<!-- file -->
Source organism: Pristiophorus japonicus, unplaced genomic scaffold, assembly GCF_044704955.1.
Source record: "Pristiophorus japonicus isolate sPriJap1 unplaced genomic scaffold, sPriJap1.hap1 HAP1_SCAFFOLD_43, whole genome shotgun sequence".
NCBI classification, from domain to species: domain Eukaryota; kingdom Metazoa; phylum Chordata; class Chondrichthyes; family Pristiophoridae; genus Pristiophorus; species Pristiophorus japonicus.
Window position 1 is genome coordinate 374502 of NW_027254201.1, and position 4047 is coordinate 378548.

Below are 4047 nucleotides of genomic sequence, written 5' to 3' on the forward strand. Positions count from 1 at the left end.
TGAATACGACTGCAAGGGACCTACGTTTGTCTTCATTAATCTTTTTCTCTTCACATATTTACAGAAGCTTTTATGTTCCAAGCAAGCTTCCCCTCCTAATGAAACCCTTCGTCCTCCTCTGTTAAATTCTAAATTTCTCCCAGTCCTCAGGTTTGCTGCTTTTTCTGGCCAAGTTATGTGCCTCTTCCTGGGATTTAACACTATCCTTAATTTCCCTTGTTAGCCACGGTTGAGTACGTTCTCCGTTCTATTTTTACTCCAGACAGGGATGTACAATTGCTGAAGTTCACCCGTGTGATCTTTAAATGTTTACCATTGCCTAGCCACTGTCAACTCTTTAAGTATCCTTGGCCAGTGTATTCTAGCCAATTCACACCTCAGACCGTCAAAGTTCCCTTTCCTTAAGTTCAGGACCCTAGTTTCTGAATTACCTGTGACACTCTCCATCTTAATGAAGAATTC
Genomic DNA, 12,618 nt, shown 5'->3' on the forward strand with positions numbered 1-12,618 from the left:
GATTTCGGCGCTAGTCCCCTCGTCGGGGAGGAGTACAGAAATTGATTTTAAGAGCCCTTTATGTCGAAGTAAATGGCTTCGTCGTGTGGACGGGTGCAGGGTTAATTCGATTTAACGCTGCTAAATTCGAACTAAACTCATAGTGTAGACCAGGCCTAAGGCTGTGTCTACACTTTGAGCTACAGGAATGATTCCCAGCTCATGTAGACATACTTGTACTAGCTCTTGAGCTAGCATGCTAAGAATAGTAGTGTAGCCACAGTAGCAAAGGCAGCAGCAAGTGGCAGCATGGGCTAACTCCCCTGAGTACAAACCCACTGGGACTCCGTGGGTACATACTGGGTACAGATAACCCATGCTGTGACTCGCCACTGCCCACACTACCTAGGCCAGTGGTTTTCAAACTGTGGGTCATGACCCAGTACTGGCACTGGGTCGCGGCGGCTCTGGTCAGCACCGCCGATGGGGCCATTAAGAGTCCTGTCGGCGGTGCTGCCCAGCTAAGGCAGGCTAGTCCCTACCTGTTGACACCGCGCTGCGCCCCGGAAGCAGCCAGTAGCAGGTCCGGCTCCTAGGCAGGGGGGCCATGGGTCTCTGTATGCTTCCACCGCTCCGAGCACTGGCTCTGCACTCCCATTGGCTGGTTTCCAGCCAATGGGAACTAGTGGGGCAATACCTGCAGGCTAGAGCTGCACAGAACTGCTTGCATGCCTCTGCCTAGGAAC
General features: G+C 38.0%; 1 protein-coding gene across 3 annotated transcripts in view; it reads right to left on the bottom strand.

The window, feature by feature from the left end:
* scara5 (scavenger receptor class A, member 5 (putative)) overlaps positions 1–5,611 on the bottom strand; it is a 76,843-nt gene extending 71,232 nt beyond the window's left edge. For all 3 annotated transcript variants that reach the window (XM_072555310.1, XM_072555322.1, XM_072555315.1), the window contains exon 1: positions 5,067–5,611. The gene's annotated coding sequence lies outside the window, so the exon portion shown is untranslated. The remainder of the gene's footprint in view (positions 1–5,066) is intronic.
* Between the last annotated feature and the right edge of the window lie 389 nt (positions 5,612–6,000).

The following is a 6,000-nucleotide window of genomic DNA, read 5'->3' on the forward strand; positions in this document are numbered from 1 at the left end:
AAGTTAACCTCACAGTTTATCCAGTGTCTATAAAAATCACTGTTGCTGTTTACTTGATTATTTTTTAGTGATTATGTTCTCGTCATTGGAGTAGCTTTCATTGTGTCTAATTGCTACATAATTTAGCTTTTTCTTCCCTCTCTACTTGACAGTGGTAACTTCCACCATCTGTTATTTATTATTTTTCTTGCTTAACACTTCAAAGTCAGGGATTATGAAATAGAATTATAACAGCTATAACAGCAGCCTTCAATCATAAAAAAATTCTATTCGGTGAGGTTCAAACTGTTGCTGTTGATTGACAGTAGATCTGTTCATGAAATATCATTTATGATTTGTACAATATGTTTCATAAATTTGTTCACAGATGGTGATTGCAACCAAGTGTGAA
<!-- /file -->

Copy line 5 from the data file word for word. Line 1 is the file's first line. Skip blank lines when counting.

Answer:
Below are 4047 nucleotides of genomic sequence, written 5' to 3' on the forward strand. Positions count from 1 at the left end.